Ali Hashem describes how U.S. “maximum pressure” on Iran is wrecking Lebanon and simultaneously making Lebanon more dependent on Iran:
The more the United States ratchets up its pressure on Lebanon, the more opportunities will open up for Iran to exert power and influence in the disintegrating state. This will not necessarily come via the Iranian government; influence could flow directly through Hezbollah, which has vowed not to allow Shiites in Lebanon to die of hunger. The United States’ maximum pressure strategy could therefore easily play into the hands of its avowed enemy.
The administration’s cruel and destructive Iran policy has wreaked havoc on the civilian population in Iran for the last two years, but its harmful effects on other countries in the region tend to get overlooked. When the U.S. wages relentless economic war against an entire country, every other country that is connected to the targeted state economically suffers. Lebanon has been hit particularly hard because Hezbollah has also been targeted as part of the coercive campaign. The effect on the Lebanese economy has been devastating:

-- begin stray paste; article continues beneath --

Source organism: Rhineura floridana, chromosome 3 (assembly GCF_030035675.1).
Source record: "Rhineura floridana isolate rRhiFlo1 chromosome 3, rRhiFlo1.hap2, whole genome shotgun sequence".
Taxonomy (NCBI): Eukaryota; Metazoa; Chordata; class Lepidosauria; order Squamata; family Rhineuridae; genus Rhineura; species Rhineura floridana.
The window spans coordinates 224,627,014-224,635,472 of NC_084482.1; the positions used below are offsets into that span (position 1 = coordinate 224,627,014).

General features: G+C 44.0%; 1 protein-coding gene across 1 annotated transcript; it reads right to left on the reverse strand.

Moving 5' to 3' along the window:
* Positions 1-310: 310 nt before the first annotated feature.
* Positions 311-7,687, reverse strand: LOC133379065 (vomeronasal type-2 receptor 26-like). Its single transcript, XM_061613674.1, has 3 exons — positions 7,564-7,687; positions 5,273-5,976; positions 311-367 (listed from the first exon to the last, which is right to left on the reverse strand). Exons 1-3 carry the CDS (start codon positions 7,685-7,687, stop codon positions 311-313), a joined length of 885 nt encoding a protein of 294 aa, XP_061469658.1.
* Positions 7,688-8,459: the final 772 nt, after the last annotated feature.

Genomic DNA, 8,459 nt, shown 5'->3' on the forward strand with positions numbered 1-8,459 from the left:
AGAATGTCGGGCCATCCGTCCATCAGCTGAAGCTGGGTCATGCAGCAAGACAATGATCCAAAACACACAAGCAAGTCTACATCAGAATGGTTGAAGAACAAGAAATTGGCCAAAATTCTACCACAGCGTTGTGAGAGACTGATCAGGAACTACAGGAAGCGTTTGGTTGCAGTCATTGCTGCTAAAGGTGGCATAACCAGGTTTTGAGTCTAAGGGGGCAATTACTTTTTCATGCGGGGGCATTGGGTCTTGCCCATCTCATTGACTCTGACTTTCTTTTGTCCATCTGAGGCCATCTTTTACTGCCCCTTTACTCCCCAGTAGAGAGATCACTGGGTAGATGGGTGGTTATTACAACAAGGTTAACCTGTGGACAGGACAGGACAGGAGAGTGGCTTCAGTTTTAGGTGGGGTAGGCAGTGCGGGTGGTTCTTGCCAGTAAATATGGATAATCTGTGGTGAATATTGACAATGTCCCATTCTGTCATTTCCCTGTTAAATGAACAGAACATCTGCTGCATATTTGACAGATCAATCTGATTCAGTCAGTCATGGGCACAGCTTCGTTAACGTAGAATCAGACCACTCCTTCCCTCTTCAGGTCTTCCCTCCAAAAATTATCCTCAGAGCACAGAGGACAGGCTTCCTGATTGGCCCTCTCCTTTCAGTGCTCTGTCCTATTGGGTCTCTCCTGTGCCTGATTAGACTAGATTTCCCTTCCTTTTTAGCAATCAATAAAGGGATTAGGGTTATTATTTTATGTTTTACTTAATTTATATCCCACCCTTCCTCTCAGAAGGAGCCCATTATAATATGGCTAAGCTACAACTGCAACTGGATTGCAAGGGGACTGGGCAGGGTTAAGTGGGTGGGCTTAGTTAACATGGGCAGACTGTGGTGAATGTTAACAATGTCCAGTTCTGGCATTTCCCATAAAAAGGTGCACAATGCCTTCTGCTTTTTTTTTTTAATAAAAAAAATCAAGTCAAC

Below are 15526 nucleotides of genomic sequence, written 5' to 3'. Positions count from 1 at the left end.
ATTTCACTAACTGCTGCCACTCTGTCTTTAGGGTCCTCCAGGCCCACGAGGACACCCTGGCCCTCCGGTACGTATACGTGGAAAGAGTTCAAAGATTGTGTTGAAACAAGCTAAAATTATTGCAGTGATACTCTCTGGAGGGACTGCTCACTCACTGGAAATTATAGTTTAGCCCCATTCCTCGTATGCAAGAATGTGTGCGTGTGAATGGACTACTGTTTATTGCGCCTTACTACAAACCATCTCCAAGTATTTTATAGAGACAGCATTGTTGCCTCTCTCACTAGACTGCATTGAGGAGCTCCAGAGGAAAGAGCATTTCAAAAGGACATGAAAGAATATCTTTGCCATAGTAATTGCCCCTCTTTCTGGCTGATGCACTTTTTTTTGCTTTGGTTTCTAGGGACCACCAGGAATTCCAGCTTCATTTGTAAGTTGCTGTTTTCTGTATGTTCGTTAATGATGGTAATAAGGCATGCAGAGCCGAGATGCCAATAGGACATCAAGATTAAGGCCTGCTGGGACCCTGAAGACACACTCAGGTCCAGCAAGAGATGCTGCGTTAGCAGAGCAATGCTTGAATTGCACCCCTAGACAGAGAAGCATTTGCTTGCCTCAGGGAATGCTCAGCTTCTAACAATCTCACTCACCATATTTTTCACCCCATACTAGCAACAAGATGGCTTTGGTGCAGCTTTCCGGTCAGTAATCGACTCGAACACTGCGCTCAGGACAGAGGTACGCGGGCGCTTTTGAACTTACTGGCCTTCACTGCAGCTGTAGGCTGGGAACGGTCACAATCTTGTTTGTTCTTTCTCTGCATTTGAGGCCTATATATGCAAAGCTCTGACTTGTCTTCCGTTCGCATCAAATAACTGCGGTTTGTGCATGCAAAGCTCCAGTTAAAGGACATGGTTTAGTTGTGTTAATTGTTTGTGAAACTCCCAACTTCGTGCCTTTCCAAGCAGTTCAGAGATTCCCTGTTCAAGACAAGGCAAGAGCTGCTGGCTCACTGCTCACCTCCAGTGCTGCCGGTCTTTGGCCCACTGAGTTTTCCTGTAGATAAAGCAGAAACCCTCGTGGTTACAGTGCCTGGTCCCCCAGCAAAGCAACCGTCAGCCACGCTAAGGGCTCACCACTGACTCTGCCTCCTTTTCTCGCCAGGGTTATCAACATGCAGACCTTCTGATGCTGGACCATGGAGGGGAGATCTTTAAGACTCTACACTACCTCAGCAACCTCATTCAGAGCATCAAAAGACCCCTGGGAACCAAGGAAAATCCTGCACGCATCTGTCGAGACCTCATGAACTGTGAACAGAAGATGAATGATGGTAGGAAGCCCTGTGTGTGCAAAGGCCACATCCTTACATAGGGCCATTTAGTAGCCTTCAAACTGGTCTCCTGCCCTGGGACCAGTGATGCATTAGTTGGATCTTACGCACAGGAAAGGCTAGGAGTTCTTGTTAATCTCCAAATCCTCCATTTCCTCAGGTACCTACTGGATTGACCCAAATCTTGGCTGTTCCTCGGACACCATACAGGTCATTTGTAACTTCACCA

As part of the U.S. government’s campaign of maximum pressure on Iran, and because of Hezbollah’s footprint, maximum economic pressure is being brought to bear on Lebanon. To say this has sent Lebanon into free fall is an understatement: Banks are empty of dollars, power cuts in the capital are widespread, businesses are closing their doors for lack of customers, and the dollar value of the national minimum wage has fallen from around $450 per month to $80 as of this writing. A government minister whose monthly salary a few months ago was around $8,500 today earns roughly $1,500. Much the same can be said of the country’s president, speaker, and prime minister – and they are the fortunate ones.